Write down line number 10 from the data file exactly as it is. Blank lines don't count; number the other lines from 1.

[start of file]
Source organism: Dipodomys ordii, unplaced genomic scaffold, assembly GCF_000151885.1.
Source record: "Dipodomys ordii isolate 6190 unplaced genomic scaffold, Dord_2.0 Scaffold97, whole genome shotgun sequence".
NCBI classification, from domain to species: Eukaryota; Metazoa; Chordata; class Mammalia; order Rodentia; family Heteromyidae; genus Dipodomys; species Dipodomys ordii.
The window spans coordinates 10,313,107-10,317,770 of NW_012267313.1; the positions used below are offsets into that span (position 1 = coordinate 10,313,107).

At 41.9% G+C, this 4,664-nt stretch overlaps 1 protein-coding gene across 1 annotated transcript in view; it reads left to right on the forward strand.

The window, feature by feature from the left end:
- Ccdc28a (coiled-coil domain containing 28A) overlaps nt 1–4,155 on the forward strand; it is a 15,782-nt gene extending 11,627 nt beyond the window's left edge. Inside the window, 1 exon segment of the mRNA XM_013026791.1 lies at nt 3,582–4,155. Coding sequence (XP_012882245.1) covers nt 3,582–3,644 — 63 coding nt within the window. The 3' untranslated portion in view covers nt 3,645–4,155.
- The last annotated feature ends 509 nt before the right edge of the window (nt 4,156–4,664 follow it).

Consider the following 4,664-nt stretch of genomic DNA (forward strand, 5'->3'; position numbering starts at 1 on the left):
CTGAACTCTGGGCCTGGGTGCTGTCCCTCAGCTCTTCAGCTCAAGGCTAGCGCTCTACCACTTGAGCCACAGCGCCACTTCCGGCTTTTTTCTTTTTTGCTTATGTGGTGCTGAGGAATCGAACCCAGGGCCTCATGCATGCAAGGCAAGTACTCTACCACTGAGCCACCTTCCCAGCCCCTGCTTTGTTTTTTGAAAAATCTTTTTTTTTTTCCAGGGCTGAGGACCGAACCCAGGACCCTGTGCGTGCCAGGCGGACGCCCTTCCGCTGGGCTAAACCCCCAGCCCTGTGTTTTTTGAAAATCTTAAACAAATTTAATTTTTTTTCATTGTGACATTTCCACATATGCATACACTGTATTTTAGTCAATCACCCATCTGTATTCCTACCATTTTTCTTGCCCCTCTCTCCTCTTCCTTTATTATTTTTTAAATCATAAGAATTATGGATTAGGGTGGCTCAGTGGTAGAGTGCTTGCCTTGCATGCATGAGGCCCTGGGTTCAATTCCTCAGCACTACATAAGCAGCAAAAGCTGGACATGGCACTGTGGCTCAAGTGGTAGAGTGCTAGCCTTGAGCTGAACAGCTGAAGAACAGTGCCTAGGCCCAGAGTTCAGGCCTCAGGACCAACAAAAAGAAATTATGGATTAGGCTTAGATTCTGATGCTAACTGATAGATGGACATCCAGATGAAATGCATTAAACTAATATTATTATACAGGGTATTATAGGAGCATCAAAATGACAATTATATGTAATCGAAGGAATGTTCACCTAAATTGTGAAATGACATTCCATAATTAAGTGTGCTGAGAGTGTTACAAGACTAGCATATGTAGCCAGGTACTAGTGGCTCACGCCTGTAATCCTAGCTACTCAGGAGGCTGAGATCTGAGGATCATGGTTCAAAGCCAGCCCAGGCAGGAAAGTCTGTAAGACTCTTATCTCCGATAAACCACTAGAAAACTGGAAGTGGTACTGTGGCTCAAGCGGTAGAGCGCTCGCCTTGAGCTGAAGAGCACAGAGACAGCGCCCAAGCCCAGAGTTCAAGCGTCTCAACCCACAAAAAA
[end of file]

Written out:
CTGAACTCTGGGCCTGGGTGCTGTCCCTCAGCTCTTCAGCTCAAGGCTAGCGCTCTACCACTTGAGCCACAGCGCCACTTCCGGCTTTTTTCTTTTTTGCTTATGTGGTGCTGAGGAATCGAACCCAGGGCCTCATGCATGCAAGGCAAGTACTCTACCACTGAGCCACCTTCCCAGCCCCTGCTTTGTTTTTTGAAAAATCTTTTTTTTTTTCCAGGGCTGAGGACCGAACCCAGGACCCTGTGCGTGCCAGGCGGACGCCCTTCCGCTGGGCTAAACCCCCAGCCCTGTGTTTTTTGAAAATCTTAAACAAATTTAATTTTTTTTCATTGTGACATTTCCACATATGCATACACTGTATTTTAGTCAATCACCCATCTGTATTCCTACCATTTTTCTTGCCCCTCTCTCCTCTTCCTTTATTATTTTTTAAATCATAAGAATTATGGATTAGGGTGGCTCAGTGGTAGAGTGCTTGCCTTGCATGCATGAGGCCCTGGGTTCAATTCCTCAGCACTACATAAGCAGCAAAAGCTGGACATGGCACTGTGGCTCAAGTGGTAGAGTGCTAGCCTTGAGCTGAACAGCTGAAGAACAGTGCCTAGGCCCAGAGTTCAGGCCTCAGGACCAACAAAAAGAAATTATGGATTAGGCTTAGATTCTGATGCTAACTGATAGATGGACATCCAGATGAAATGCATTAAACTAATATTATTATACAGGGTATTATAGGAGCATCAAAATGACAATTATATGTAATCGAAGGAATGTTCACCTAAATTGTGAAATGACATTCCATAATTAAGTGTGCTGAGAGTGTTACAAGACTAGCATATGTAGCCAGGTACTAGTGGCTCACGCCTGTAATCCTAGCTACTCAGGAGGCTGAGATCTGAGGATCATGGTTCAAAGCCAGCCCAGGCAGGAAAGTCTGTAAGACTCTTATCTCCGATAAACCACTAGAAAACTGGAAGTGGTACTGTGGCTCAAGCGGTAGAGCGCTCGCCTTGAGCTGAAGAGCACAGAGACAGCGCCCAAGCCCAGAGTTCAAGCGTCTCAACCCACAAAAAA